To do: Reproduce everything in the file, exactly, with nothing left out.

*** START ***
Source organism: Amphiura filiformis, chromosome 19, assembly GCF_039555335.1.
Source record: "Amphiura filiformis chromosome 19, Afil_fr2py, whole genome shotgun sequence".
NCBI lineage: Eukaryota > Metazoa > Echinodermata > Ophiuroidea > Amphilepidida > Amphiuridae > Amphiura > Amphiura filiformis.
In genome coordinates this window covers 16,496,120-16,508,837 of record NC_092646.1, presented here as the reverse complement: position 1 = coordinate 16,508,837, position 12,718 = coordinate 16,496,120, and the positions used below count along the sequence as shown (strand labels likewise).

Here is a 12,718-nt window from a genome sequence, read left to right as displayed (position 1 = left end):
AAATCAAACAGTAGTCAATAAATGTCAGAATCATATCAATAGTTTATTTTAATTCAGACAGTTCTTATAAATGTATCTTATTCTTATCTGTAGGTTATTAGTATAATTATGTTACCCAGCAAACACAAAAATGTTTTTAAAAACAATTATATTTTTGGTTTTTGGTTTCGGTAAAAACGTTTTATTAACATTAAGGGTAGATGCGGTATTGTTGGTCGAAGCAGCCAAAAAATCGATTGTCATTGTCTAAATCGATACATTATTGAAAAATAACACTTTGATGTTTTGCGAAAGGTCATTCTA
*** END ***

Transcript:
Source organism: Amphiura filiformis, chromosome 19, assembly GCF_039555335.1.
Source record: "Amphiura filiformis chromosome 19, Afil_fr2py, whole genome shotgun sequence".
NCBI lineage: Eukaryota > Metazoa > Echinodermata > Ophiuroidea > Amphilepidida > Amphiuridae > Amphiura > Amphiura filiformis.
In genome coordinates this window covers 16,496,120-16,508,837 of record NC_092646.1, presented here as the reverse complement: position 1 = coordinate 16,508,837, position 12,718 = coordinate 16,496,120, and the positions used below count along the sequence as shown (strand labels likewise).

Here is a 12,718-nt window from a genome sequence, read left to right as displayed (position 1 = left end):
AAATCAAACAGTAGTCAATAAATGTCAGAATCATATCAATAGTTTATTTTAATTCAGACAGTTCTTATAAATGTATCTTATTCTTATCTGTAGGTTATTAGTATAATTATGTTACCCAGCAAACACAAAAATGTTTTTAAAAACAATTATATTTTTGGTTTTTGGTTTCGGTAAAAACGTTTTATTAACATTAAGGGTAGATGCGGTATTGTTGGTCGAAGCAGCCAAAAAATCGATTGTCATTGTCTAAATCGATACATTATTGAAAAATAACACTTTGATGTTTTGCGAAAGGTCATTCTA